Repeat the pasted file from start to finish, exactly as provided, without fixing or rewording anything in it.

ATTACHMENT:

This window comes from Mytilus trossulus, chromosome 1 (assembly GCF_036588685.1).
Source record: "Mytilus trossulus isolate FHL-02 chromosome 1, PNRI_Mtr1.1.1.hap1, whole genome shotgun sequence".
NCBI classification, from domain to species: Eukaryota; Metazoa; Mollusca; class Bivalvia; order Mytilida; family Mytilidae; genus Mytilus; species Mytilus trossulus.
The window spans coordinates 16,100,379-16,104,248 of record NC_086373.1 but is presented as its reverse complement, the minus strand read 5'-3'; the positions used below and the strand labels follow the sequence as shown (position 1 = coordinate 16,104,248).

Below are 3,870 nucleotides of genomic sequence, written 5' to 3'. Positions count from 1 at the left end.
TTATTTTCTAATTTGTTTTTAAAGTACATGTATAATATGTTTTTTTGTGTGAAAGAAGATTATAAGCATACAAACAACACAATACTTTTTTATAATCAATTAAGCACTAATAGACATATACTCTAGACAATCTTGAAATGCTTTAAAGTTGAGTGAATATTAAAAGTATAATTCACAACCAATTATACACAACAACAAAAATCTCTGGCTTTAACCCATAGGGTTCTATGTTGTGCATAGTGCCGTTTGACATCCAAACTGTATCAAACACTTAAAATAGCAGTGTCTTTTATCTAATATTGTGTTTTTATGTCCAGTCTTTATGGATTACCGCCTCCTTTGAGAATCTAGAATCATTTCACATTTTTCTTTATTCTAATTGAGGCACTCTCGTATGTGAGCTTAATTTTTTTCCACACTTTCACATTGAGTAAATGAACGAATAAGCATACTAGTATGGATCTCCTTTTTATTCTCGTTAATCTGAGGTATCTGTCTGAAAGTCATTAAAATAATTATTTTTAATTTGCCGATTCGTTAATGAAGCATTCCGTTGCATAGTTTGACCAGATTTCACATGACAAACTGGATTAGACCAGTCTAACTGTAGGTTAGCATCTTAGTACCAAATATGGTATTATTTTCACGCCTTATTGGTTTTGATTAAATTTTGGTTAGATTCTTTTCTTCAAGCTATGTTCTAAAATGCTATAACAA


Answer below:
This window comes from Mytilus trossulus, chromosome 1 (assembly GCF_036588685.1).
Source record: "Mytilus trossulus isolate FHL-02 chromosome 1, PNRI_Mtr1.1.1.hap1, whole genome shotgun sequence".
NCBI classification, from domain to species: Eukaryota; Metazoa; Mollusca; class Bivalvia; order Mytilida; family Mytilidae; genus Mytilus; species Mytilus trossulus.
The window spans coordinates 16,100,379-16,104,248 of record NC_086373.1 but is presented as its reverse complement, the minus strand read 5'-3'; the positions used below and the strand labels follow the sequence as shown (position 1 = coordinate 16,104,248).

Below are 3,870 nucleotides of genomic sequence, written 5' to 3'. Positions count from 1 at the left end.
TTATTTTCTAATTTGTTTTTAAAGTACATGTATAATATGTTTTTTTGTGTGAAAGAAGATTATAAGCATACAAACAACACAATACTTTTTTATAATCAATTAAGCACTAATAGACATATACTCTAGACAATCTTGAAATGCTTTAAAGTTGAGTGAATATTAAAAGTATAATTCACAACCAATTATACACAACAACAAAAATCTCTGGCTTTAACCCATAGGGTTCTATGTTGTGCATAGTGCCGTTTGACATCCAAACTGTATCAAACACTTAAAATAGCAGTGTCTTTTATCTAATATTGTGTTTTTATGTCCAGTCTTTATGGATTACCGCCTCCTTTGAGAATCTAGAATCATTTCACATTTTTCTTTATTCTAATTGAGGCACTCTCGTATGTGAGCTTAATTTTTTTCCACACTTTCACATTGAGTAAATGAACGAATAAGCATACTAGTATGGATCTCCTTTTTATTCTCGTTAATCTGAGGTATCTGTCTGAAAGTCATTAAAATAATTATTTTTAATTTGCCGATTCGTTAATGAAGCATTCCGTTGCATAGTTTGACCAGATTTCACATGACAAACTGGATTAGACCAGTCTAACTGTAGGTTAGCATCTTAGTACCAAATATGGTATTATTTTCACGCCTTATTGGTTTTGATTAAATTTTGGTTAGATTCTTTTCTTCAAGCTATGTTCTAAAATGCTATAACAA